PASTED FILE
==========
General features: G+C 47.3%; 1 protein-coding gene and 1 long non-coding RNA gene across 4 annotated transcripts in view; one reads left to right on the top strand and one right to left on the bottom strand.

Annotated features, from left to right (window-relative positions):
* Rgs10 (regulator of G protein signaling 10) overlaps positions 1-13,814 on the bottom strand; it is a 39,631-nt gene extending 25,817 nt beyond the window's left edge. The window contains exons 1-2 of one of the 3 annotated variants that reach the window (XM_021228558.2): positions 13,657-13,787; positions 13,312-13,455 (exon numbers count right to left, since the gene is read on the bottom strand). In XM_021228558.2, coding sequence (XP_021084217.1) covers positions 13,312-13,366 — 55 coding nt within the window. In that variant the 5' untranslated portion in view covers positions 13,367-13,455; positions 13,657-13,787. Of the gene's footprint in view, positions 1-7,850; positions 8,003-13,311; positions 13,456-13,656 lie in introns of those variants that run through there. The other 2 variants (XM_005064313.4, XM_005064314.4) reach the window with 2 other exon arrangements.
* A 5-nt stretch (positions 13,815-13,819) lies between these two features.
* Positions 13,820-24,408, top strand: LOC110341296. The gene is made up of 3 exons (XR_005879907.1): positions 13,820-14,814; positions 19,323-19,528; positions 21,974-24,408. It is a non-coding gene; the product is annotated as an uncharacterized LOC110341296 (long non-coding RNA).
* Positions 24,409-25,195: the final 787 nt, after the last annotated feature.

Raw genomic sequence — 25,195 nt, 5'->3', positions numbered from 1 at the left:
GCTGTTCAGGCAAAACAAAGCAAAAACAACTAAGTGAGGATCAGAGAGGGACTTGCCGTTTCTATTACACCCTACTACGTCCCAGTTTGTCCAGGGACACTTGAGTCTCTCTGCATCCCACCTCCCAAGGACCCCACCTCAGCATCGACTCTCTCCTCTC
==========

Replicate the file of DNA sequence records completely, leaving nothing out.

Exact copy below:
General features: G+C 47.3%; 1 protein-coding gene and 1 long non-coding RNA gene across 4 annotated transcripts in view; one reads left to right on the top strand and one right to left on the bottom strand.

Annotated features, from left to right (window-relative positions):
* Rgs10 (regulator of G protein signaling 10) overlaps positions 1-13,814 on the bottom strand; it is a 39,631-nt gene extending 25,817 nt beyond the window's left edge. The window contains exons 1-2 of one of the 3 annotated variants that reach the window (XM_021228558.2): positions 13,657-13,787; positions 13,312-13,455 (exon numbers count right to left, since the gene is read on the bottom strand). In XM_021228558.2, coding sequence (XP_021084217.1) covers positions 13,312-13,366 — 55 coding nt within the window. In that variant the 5' untranslated portion in view covers positions 13,367-13,455; positions 13,657-13,787. Of the gene's footprint in view, positions 1-7,850; positions 8,003-13,311; positions 13,456-13,656 lie in introns of those variants that run through there. The other 2 variants (XM_005064313.4, XM_005064314.4) reach the window with 2 other exon arrangements.
* A 5-nt stretch (positions 13,815-13,819) lies between these two features.
* Positions 13,820-24,408, top strand: LOC110341296. The gene is made up of 3 exons (XR_005879907.1): positions 13,820-14,814; positions 19,323-19,528; positions 21,974-24,408. It is a non-coding gene; the product is annotated as an uncharacterized LOC110341296 (long non-coding RNA).
* Positions 24,409-25,195: the final 787 nt, after the last annotated feature.

Raw genomic sequence — 25,195 nt, 5'->3', positions numbered from 1 at the left:
GCTGTTCAGGCAAAACAAAGCAAAAACAACTAAGTGAGGATCAGAGAGGGACTTGCCGTTTCTATTACACCCTACTACGTCCCAGTTTGTCCAGGGACACTTGAGTCTCTCTGCATCCCACCTCCCAAGGACCCCACCTCAGCATCGACTCTCTCCTCTC